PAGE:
“Altar hearth” seems to fit the context a bit better. In the first two verses of Isaiah 29, God has taken issue with the Jews for their thoughtless adherence to rote duty. He wants worship of love and care, not merely dutiful performance of sacrifice. So God calls out to the people defined by their ceremonial activity of worship centered on the altar hearth—Ariel. After noting their unthinking rote ceremony, God says he will turn this people, known for their altar hearth-centered worship, into an altar hearth themselves. In other words, God will sacrifice them for their failure in true worship.

By verse 4, we notice that the Jewish leaders’ problem is more than rote sacrifice. They have become arrogant in their leadership. They considered themselves above those whom they lead. God would teach them by bringing them down to “speak from the ground” so that their “words will come from low in the dust” (29:4). This problem of the Jewish leaders is a characteristic of this world’s sin environment among all peoples in all ages. We deal with this problem today within our very own Christian communities. The idea of authority and submission has been perverted from NT intent. The characteristic submission that Jesus and Paul spoke of at length has been interpreted by focusing on what has not been mentioned. Christians (including especially Christian leaders) reason that if submission to others is emphasized, there must be those in authority to whom those others submit. Thus, Christian leadership has been given an authority. We can see that authority structure more clearly in the Catholic and Orthodox churches. However, although a little more disguised, it is widespread among our Protestant denominations as well. However, Jesus said, “All authority has been given to Me in heaven and earth” (Matthew 28:18). For everyone else, we are taught that we ought to be “submitting to one another in the fear of Christ” (Eph 5:21).

Those who argue for an authority/submission structure among Christians tell us that the Greek word hypotasso (submit or be subject to) is never, in any ancient Greek literature, used for mutual submission but rather always assumes that the subjection of person A to person B always assumes that person B has a unique authority which person A does not have. In other words, hypotasso always implies a one-directional submission to someone in authority.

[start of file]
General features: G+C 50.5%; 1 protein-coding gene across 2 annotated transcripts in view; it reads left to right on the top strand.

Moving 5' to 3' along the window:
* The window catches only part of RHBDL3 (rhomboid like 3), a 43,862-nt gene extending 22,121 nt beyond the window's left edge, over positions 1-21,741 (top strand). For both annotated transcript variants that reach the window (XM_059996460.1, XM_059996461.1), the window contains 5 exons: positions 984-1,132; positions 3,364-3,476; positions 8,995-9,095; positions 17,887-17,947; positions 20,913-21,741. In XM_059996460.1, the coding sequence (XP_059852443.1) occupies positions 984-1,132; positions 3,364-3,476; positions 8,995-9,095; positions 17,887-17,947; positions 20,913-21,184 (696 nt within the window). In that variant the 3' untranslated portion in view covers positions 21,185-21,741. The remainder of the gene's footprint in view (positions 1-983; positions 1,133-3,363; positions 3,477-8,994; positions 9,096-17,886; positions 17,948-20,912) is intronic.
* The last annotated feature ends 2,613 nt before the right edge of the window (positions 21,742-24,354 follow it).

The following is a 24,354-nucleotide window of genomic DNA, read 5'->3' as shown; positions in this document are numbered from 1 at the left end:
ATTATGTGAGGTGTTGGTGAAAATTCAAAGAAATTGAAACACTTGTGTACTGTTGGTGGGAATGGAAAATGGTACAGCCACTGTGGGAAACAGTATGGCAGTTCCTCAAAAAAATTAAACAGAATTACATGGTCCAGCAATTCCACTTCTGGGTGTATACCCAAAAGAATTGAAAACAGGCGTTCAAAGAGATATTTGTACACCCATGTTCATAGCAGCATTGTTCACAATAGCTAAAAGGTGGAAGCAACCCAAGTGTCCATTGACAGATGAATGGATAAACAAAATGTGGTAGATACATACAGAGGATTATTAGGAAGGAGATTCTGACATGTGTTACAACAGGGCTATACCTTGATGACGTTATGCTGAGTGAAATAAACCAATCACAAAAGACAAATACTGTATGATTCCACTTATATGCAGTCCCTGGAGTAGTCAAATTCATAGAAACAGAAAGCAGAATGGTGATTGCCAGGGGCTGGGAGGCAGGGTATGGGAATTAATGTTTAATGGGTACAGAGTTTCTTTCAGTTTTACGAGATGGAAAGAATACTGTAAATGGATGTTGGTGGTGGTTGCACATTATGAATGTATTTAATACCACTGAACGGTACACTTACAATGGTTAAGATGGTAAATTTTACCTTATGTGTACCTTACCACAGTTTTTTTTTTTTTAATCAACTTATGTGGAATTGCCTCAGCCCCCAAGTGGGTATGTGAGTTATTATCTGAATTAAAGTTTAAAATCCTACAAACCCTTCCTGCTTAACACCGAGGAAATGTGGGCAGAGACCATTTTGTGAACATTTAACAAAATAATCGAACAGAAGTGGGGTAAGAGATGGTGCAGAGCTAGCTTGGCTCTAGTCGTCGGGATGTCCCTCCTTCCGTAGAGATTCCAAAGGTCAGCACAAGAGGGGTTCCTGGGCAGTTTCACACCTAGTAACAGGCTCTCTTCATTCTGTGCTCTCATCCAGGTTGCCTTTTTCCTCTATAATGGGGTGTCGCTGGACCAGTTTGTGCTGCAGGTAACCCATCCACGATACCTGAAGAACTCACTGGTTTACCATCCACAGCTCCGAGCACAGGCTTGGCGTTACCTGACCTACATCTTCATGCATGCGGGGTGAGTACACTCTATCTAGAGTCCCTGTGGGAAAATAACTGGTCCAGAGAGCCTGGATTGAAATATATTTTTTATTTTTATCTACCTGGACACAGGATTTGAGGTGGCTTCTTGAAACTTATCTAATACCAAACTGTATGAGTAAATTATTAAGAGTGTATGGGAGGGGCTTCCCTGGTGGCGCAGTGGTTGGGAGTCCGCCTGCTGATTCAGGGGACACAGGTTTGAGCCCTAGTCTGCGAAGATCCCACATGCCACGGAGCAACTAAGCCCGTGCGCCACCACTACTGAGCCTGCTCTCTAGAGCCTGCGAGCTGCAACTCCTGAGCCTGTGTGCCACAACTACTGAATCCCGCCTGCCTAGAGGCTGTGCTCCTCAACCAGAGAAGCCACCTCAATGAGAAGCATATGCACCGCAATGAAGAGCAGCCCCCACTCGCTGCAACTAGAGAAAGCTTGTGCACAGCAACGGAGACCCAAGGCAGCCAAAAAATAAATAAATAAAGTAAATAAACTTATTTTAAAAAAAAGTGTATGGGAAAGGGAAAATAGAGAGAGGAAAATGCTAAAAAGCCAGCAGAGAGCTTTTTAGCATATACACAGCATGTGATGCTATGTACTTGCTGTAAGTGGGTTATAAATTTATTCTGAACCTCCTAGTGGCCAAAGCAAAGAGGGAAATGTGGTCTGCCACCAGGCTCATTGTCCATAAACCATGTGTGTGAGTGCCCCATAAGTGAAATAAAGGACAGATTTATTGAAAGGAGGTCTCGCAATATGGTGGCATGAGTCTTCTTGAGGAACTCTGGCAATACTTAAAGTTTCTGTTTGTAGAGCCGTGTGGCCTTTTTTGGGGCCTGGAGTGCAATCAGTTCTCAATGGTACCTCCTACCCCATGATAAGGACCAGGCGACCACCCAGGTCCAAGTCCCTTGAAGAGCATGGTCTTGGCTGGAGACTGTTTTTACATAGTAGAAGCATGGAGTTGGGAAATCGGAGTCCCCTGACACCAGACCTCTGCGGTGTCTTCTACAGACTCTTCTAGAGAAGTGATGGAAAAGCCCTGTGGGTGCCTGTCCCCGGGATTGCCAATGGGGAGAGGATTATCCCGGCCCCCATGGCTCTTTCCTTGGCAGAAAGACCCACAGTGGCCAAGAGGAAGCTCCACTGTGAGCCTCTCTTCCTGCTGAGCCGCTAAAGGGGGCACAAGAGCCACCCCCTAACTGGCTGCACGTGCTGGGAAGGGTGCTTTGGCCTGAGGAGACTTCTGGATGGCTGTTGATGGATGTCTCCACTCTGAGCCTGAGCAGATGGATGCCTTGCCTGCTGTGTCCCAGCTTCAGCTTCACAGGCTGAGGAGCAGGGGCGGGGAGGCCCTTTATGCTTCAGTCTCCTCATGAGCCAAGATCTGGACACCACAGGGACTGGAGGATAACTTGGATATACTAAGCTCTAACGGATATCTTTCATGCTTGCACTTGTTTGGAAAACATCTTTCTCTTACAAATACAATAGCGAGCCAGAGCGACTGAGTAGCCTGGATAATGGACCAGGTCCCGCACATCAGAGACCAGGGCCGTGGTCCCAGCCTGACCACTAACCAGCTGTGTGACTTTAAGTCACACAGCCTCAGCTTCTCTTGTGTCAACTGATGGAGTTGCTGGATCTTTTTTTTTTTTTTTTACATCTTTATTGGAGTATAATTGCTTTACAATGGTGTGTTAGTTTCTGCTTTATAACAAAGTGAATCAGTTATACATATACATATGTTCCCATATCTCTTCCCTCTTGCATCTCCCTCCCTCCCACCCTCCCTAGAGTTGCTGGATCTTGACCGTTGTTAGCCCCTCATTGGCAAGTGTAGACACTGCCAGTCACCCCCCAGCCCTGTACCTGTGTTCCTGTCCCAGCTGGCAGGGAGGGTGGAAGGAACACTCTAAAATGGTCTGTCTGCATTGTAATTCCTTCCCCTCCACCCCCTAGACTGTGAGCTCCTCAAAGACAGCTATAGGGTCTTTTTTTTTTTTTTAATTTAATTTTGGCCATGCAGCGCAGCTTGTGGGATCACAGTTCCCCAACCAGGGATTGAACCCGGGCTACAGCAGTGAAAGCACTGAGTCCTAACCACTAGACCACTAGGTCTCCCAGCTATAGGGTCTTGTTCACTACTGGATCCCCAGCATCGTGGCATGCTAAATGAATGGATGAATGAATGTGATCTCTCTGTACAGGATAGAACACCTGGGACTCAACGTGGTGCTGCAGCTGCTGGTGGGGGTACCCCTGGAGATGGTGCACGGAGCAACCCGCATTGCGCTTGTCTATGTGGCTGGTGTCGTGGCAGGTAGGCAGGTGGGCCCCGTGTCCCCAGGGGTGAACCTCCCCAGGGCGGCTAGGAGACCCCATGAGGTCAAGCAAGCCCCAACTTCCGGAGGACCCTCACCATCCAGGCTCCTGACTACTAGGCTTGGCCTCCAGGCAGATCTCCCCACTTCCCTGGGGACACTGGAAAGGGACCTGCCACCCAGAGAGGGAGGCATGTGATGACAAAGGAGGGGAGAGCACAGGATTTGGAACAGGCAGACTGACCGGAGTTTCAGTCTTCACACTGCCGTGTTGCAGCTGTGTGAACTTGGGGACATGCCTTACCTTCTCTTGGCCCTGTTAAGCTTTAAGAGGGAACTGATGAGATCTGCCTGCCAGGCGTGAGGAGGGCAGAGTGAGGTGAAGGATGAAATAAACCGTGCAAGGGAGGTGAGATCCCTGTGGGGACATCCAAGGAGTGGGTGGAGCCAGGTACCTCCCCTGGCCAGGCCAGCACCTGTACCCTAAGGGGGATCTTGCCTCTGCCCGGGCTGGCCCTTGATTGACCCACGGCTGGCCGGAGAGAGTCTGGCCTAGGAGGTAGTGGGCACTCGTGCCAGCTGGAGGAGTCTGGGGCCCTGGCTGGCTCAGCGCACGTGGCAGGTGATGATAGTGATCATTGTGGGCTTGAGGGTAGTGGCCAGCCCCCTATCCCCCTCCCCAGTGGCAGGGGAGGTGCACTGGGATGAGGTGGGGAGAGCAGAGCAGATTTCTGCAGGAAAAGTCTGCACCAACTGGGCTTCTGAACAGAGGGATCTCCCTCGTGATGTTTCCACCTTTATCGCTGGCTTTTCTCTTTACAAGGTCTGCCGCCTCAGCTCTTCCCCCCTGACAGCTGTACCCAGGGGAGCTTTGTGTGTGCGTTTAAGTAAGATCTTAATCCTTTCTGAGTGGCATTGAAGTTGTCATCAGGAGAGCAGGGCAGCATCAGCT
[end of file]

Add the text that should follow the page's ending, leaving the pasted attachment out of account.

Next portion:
This argument sounds convincing because most of us are not Greek scholars of ancient literature. The statement upon which the argument is based is simply false. For example:

1 Clement 38:1: “So in our case let the whole body be saved in Christ Jesus, and let each man be subject unto his neighbor, according as also he was appointed with his special grace.”

2 Maccabees 13:23: “He [King Antiochus Eupator] got word that Philip, who had been left in charge of the government, had revolted in Antioch; he was dismayed, called in the Jews, yielded [submitted to] and sore to observe all their rights, settled with them and offered sacrifice, honored the sanctuary and showed generosity to the holy place.”

In the first example, the submission is to neighbors in general who have no unique authority over the one submitting. In the second example, the king submits himself in one area to the Jews, a people who have no unique authority over the king. Additionally, the Bible provides us with a good example in I Corinthians 16:15-16: “Brothers, you know the household of Stephanas: They are the firstfruits of Achaia and have devoted themselves to serving the saints. I urge you also to submit to such people, and to everyone who works and labors with them.”

It is simply not true that the Greek word (passive) for submission always assumes a submission to someone of authority. The Bible argues against this. Furthermore, the Bible never tells us that a pastor or elder or even apostle has authority over the rest of us concerning our spiritual lives. Perhaps, your mind rushes to Paul, who on occasion did claim an authority. We need, therefore, to discuss Paul’s authority…next time.